Louisiana Coastal Resilience Game

Type of Game: 
Screen-based game (e.g., app, online game, software-based game)
Target Audience: 
Conservation and management professionals
Stakeholders
University and graduate students
Language: 
English

Adapted from https://usbcsd.org/louisiana-game-survey:

“On average, the state of Louisiana loses a football field worth of land every hour. Now more than ever, with 3% of the state gone, it is urgent for us all to find practical ways to help affected communities and our shared resources. The Louisiana Coastal Resilience Game creates a unique opportunity for people and organizations to learn and discuss these shared challenges in a new way.

The Game is built on the collaboration and insights of a wide range of Louisiana stakeholders …. Those insights are brought to life in a dynamic way through the powerful capabilities of the University of Virginia’s Center for Leadership Simulation and Gaming. Players explore and understand mutual interests, trade-offs, and unintended consequences of funding projects to address coastal resiliency.

Each player is assigned a role. Each role is allotted a realistic and representative budget for investment. Sometimes players have enough funds to invest and make a difference. Sometimes players need to ask other players to supplement their funds. And sometimes players don’t have access to resources and instead need to inform and influence the people who do have money to spend. That’s how it works in real life. By playing these roles and watching decisions play out, players gain new insights.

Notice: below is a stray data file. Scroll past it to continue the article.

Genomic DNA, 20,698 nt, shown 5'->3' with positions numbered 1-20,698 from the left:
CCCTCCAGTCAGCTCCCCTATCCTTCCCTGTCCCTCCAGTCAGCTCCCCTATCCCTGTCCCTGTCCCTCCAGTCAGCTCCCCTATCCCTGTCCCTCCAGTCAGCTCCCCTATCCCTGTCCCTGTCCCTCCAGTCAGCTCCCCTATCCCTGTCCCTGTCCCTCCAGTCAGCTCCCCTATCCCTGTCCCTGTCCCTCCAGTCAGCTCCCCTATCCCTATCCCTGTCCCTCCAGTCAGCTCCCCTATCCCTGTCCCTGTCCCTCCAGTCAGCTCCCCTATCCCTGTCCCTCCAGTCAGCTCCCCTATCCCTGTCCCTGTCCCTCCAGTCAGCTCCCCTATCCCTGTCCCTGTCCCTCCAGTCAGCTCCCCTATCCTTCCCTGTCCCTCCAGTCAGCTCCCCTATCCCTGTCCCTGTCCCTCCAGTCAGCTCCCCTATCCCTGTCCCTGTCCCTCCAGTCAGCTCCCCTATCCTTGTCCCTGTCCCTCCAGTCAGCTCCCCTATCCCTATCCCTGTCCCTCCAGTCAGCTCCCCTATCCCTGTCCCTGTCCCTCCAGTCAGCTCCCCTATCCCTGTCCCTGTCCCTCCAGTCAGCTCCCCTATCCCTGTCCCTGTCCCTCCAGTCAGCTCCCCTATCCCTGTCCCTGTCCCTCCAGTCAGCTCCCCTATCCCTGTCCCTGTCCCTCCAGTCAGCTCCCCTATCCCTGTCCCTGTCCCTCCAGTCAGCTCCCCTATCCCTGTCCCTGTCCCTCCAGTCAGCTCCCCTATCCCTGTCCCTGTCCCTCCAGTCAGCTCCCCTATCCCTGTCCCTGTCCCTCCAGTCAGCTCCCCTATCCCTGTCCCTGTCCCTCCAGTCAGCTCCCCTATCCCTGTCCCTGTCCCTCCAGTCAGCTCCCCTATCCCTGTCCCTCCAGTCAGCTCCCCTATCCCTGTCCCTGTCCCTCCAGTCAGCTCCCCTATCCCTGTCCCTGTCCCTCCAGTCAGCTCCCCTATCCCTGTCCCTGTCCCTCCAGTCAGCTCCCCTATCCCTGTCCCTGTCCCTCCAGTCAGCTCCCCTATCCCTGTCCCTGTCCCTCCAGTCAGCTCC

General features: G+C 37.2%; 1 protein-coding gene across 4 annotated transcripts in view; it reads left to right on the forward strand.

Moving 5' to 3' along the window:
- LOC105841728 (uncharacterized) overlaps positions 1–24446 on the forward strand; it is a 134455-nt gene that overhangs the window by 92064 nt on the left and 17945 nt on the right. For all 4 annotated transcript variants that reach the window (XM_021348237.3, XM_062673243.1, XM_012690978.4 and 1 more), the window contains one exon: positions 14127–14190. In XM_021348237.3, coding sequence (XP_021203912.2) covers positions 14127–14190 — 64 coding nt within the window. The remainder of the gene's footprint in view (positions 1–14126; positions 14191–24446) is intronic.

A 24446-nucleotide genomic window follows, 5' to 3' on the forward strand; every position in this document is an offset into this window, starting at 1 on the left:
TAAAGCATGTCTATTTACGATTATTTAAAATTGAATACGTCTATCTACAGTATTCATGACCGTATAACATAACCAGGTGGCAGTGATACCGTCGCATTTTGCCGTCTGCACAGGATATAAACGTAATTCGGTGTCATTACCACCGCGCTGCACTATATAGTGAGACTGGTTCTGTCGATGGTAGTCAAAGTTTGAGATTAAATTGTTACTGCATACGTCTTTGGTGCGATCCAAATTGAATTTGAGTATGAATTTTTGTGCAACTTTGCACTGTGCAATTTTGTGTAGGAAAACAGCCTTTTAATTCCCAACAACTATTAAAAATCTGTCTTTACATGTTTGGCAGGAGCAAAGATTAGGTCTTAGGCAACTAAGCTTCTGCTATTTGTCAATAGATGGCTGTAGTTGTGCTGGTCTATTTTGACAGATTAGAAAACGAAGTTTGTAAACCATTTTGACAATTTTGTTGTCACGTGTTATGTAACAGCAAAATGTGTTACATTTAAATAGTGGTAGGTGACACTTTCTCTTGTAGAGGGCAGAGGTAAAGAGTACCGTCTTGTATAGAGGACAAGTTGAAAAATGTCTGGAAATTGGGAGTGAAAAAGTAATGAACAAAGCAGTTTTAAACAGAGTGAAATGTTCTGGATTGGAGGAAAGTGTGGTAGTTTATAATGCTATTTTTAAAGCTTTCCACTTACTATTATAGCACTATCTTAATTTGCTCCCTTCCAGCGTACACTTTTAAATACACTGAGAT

For each game year, results of investments on key environmental, economic, and social metrics are shown in clear graphs compared to a baseline (business as usual) scenario. This makes it easy to see where collaboration and investment made a difference to the outcomes for people, the environment, and the economy.

Since the Louisiana coast is also threatened by weather events that cannot be anticipated, the game includes random Category 3 or Category 5 hurricane events. The likely impact of these events on ecosystems, communities, and the population is shown in the metrics as well.

While the decisions and outcomes may seem realistic, the Game is an experiential learning and engagement tool, not a detailed decision analysis tool. To make the Game playable in a single sitting and with appropriate group sizes, many issues have been combined or simplified. Outcomes should be taken as challenges, not as predictable results.”

Additional information:

  • Players use laptops or tablets to play the game.
  • The game has been used by actual decision-makers representing federal and state agencies, industry, and NGOs.
  • The game is freely available. To access the game, use the contact information below.

Contact: Gerard Learmonth, jl5c [at] virginia.edu